Now comes the fun part!  You need to stage this so that your class doesn’t know there’s going to be sound effects.  I used a bluetooth speaker hidden under a table, but you could just as easily use anything that will play the audio file you made.  You could even burn the song to a CD if that’s the only way you can access speakers.

If you’re a teacher don’t forget you can use your Smart Board system for its speakers as well.

Quick Tip:  It’s important that you put white space in the audio file even during the times the sound effects are not playing.  The whole thing needs to be automatic so your students/audience don’t see you initiate anything.

In my example, the sound effects don’t start until the very end so there are about 6 mins of white space before they begin.  This will also keep a Bluetooth speaker from turning off because it wasn’t being used, leading to you fumbling with the on and volume buttons right when you need to be focused on the story.

You could also have someone help you, and play the sound effects when you need them but then you’ll need to practice, and if you don’t practice enough or at all there is a good chance that the whole thing will fall apart.

Make sure you have a digital timer or the timer on the music player visible.  If you’re using a timer separate from the music player display, be sure to start it at the same time you start your sound file.  This gives you the freedom of not needing your timing to be absolutely perfect and in sync with your original plan for telling the story.  Simply memorize the time of your sound effects, and adlib or speed up your story when you see those times approaching.

When I used this method there were people who literally jumped out of their seats at certain parts because they weren’t expecting the extra dimension of realism.  From that point on, everyone pays more attention to my talks because they never know what’s going to happen.

I put the talk I mentioned above on YouTube.  I added pictures and background music just for YouTube, but if you wait until the end you’ll hear the sound effects I used when I told this story live.

The second method is along the same lines but still very different.  It’s to employ actors in your lessons or presentations.  By actors, I mean involving a single person or even a group of people.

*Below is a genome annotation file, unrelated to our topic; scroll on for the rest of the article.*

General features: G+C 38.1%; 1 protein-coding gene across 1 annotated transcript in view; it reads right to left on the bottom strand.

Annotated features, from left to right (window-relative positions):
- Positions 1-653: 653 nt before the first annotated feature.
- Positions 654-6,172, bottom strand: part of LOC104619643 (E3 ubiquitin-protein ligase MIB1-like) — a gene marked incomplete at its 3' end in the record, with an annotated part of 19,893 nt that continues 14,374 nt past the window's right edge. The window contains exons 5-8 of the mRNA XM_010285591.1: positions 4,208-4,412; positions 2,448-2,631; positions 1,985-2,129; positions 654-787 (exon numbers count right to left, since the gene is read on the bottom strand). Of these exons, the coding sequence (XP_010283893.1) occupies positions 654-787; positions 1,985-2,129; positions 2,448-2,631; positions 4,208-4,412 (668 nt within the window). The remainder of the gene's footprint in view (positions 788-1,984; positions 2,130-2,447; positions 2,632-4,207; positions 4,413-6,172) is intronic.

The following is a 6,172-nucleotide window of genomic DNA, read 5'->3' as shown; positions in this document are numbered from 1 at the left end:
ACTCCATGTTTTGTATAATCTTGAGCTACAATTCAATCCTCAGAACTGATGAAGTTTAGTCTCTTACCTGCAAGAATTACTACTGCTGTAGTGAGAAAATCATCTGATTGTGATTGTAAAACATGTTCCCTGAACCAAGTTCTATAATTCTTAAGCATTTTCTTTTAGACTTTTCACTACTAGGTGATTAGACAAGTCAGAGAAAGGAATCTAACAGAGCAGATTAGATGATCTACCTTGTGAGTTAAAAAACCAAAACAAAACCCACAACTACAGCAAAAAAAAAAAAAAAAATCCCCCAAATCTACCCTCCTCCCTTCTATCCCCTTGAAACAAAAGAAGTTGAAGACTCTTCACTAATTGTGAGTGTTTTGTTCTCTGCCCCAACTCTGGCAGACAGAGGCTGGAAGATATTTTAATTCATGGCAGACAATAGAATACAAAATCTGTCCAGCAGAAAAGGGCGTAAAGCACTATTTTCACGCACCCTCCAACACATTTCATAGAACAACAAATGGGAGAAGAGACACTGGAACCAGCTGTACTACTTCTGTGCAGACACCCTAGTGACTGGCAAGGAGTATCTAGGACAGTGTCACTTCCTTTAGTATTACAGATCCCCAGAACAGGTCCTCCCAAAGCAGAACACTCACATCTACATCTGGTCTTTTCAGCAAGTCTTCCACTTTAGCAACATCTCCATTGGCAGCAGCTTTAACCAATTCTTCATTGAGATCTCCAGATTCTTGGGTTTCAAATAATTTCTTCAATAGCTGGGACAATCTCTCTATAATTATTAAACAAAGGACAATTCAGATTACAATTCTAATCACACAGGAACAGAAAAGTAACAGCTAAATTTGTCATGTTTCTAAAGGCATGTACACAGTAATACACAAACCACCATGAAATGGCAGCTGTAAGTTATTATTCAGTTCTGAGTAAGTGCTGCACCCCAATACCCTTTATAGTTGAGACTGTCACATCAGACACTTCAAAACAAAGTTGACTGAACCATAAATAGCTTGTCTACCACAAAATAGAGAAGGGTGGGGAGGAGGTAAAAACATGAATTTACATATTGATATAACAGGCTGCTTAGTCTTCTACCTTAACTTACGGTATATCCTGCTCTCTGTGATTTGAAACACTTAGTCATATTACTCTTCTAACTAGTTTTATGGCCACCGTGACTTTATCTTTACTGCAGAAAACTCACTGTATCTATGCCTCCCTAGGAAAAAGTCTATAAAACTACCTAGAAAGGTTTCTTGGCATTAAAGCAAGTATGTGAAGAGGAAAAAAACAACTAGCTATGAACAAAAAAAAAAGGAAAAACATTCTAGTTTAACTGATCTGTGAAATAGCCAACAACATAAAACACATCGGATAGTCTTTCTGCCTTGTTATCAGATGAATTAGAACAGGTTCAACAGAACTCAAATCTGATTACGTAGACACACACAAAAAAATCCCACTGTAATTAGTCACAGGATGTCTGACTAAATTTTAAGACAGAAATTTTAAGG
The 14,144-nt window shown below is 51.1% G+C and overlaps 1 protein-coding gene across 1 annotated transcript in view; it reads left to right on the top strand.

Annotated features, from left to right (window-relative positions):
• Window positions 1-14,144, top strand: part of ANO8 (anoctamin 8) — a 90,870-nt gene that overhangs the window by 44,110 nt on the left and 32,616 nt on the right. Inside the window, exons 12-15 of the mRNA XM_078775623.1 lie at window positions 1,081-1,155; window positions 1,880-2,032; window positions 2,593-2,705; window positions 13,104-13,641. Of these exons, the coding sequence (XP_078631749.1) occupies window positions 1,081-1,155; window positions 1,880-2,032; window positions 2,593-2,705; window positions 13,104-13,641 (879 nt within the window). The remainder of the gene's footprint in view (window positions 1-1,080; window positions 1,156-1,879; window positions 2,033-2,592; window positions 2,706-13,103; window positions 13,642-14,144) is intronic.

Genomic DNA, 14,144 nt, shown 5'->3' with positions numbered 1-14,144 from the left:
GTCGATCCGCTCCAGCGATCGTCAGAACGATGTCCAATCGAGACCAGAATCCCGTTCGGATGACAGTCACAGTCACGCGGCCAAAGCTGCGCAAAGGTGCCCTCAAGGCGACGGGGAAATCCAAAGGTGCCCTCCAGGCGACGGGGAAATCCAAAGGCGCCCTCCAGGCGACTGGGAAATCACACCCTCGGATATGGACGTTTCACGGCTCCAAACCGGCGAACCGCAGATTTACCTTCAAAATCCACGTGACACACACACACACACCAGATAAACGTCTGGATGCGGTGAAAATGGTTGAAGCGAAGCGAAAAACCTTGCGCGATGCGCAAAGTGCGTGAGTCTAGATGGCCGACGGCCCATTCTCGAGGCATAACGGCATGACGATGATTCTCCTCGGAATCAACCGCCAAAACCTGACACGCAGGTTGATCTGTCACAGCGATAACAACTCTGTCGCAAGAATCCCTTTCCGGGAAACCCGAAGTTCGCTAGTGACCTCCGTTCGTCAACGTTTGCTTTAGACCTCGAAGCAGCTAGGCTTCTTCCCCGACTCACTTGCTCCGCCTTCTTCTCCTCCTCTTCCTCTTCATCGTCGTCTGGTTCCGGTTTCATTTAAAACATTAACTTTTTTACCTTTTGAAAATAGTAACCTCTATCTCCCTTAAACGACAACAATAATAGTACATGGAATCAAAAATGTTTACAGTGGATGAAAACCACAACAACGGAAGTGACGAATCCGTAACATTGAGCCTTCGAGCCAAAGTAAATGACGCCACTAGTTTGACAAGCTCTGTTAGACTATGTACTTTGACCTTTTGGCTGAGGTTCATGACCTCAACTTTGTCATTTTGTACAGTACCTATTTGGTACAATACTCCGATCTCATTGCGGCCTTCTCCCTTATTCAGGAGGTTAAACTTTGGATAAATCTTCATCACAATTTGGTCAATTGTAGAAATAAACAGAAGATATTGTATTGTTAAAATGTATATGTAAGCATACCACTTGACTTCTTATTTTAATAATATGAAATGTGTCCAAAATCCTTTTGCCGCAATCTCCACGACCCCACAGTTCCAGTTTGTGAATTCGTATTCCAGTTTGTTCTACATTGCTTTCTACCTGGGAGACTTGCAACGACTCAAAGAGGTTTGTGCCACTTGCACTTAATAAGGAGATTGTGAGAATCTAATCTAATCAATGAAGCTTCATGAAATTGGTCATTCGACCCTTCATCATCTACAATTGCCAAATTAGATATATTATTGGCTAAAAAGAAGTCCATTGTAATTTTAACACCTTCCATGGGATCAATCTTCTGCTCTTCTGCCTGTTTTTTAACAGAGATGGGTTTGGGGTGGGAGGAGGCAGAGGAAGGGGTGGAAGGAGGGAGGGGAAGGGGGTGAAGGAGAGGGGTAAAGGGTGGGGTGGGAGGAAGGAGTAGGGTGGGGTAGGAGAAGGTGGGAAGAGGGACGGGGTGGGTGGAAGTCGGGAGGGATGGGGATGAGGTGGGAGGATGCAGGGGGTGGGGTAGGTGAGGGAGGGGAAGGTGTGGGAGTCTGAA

When I employed the actor strategy I paired it along with sound effects.  I told the story of John Henry and when I talked about him being in the field preparing to work I had the audio speaker begin playing outdoor sounds (crickets, birds, and dogs).

I then talked about how people would have sung a song to cheer John Henry on while he worked.  Little did my audience know that I had planted people in the meeting who would actually start to sing the song I was talking about.

When it was all said and done it made for a surprisingly satisfying story experience.

I chose to use my actors to add a level of sensory realism similar to the sound effects from the speakers, but you could also interweave them as characters into your lesson.  Truthfully the sky is the limit, or rather what your actors are willing to do is the limit.

Now go out and make something awesome, something that your students or audience will never forget, or at least won’t fall asleep on.

If you’d like to know exactly how to go about using the sound effects method,  EduCraft Ideas is going to create a free course called “Tech in your Talk: Sound Effects for a Cinematic experience”, sign up at the bottom of the page and you’ll get the invite by email.

EduCraft Ideas also offers one on one coaching for public speaking, speech writing, and storytelling.  Click here if you want to go to the next level of speaking, one where people never forget what you said.  Wouldn’t it be amazing if someone walked up to you and said, “I’ll never forget that lesson you gave a couple of years ago? It’s always stuck with me.”